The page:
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trace the historical causation of the current recession - the causal factors. Currently, America and most of the world is experiencing a severe recession. The causes of that recession are many, and the fallout is severe. There are many similarities with the current recession to the Great Depression of 1929, and there are differences that set each recession apart. When compared close up, the Great Depression was much worse than the current recession, and that may be at least in part because of governmental measures used since the Great Depression.
The Great Depression
The Great Depression, which began in 1929, was one of the worst worldwide depressions in history. Most people believe the Great Depression occurred after the fall of the stock market in 1929, but it actually began before that. A reporter notes, "The Great Depression of the 1930s began with falling demand for durable and investment goods in mid-1929, followed by a slowdown in business activity. The stock market crash of October 1929 reduced the assets held by many investors and consequently their willingness and ability to buy" ("Whatdunnit? The Great Depression Mystery").
Unemployment was rampant, and there were numerous bank failures that added to the country's misery. The reporter continues, "Between 1929 and 1933 there were more than 9,000 bank failures in the United States. When Franklin Roosevelt took office, 38 states had already declared 'bank holidays' -- suspending all banking activity to prevent bank failures" (Whatdunnit? The Great Depression Mystery"). In addition, consumerism was rampant in the 1920s, just as it was before the current recession. The reporter continues, "U.S. prosperity in the 1920s had been-based to a large extent on the sale of houses and automobiles. Consumers for the first time could buy houses and cars on the installment plan, and they were eager to do so" (Whatdunnit? The Great Depression Mystery"). The Great Depression led to differences in many areas of finance, which may have actually helped ease at least some of the effects of the current recession.
One big difference between the current recession and the Great Depression is how long each lasted. The Federal Reserve believes the current recession eased in late 2009, and that the country is on the long road to recovery. The Great Depression really did not end until America entered the war in 1941. Unemployment reached nearly 50% in some large cities like Chicago, and when the Dust Bowl occurred in the 1930s, thousands more displaced agricultural workers left the Midwest to search for employment in the west. Poverty, unemployment, and housing were all affected during this time, and it was only the increased production and economy of the war years that helped put Americans back to work and on the road to prosperity after the war.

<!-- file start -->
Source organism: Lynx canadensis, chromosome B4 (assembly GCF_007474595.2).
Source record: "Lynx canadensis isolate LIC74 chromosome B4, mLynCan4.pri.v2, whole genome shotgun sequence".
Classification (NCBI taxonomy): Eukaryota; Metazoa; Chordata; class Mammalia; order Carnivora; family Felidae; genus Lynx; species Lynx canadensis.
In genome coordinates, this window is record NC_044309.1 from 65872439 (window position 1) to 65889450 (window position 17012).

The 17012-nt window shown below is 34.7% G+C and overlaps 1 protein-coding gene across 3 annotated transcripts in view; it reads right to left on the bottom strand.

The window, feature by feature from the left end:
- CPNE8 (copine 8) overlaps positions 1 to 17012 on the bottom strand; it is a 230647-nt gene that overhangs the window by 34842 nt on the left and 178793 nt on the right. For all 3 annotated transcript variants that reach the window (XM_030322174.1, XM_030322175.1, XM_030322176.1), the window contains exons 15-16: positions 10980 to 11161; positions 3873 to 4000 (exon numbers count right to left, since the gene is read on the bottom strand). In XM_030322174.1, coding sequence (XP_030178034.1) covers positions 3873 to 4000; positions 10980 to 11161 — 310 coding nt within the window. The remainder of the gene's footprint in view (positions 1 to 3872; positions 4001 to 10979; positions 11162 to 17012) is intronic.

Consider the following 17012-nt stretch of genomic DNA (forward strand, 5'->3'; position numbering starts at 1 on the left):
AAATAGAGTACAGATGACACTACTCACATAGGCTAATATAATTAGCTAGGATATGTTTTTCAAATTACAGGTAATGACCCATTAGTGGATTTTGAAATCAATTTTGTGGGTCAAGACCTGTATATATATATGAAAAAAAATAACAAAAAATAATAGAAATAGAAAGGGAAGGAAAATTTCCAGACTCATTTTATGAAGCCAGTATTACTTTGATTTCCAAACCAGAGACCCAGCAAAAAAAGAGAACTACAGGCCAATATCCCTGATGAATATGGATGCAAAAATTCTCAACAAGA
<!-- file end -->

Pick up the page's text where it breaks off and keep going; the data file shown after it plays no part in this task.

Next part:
The Federal Reserve's Role
The Federal Reserve came into being in 1913, as a reaction to a deep recession in 1907. The recession caused a run on banks and many banks to fail. It created eight Federal Reserve banks across the country, and a Board that sat in Washington, D.C. And oversaw the banks. Federal Reserve banks could issue certificates that were legal tender to banks if the occasion arose. The purpose of the Reserve was stated in the preamble to the Federal Reserve Act of 1913. It reads, "To provide for the establishment of Federal reserve banks, to furnish an elastic currency, to afford means of rediscounting commercial paper, to establish a more effective supervision of banking in the United States, and for other purposes'" (Shull 49). The Federal Reserve sets interest rates, monitors banking, and helps guide the economy, but it does have its detractors. Another reporter states, "The Fed's policy of intervening in the economy to push interest rates lower than the market would have set them was the single greatest contributor to the crisis that continues to unfold before us" (Adelmann).
As in the current recession, the Federal Reserve played a distinct role in the Great Depression. However, they played a negative role, because they did not participate in helping to keep banks from failing. The reporter continues,
"The Federal Reserve System had been established in 1913, in part to prevent bank failures by lending reserves to banks that were experiencing unusually high cash withdrawals. On the eve of the Depression, the first concern of the 12 regional Federal Reserve Banks should have been the overall health of the financial system. But many of the regional presidents, formerly commercial bankers, hesitated to lend to banks in their districts that they considered unsound. Many banks thus were allowed to fail, and the failures caused fear among account holders in sound banks, prompting them to panic and withdraw their funds" (Whatdunnit? The Great Depression Mystery").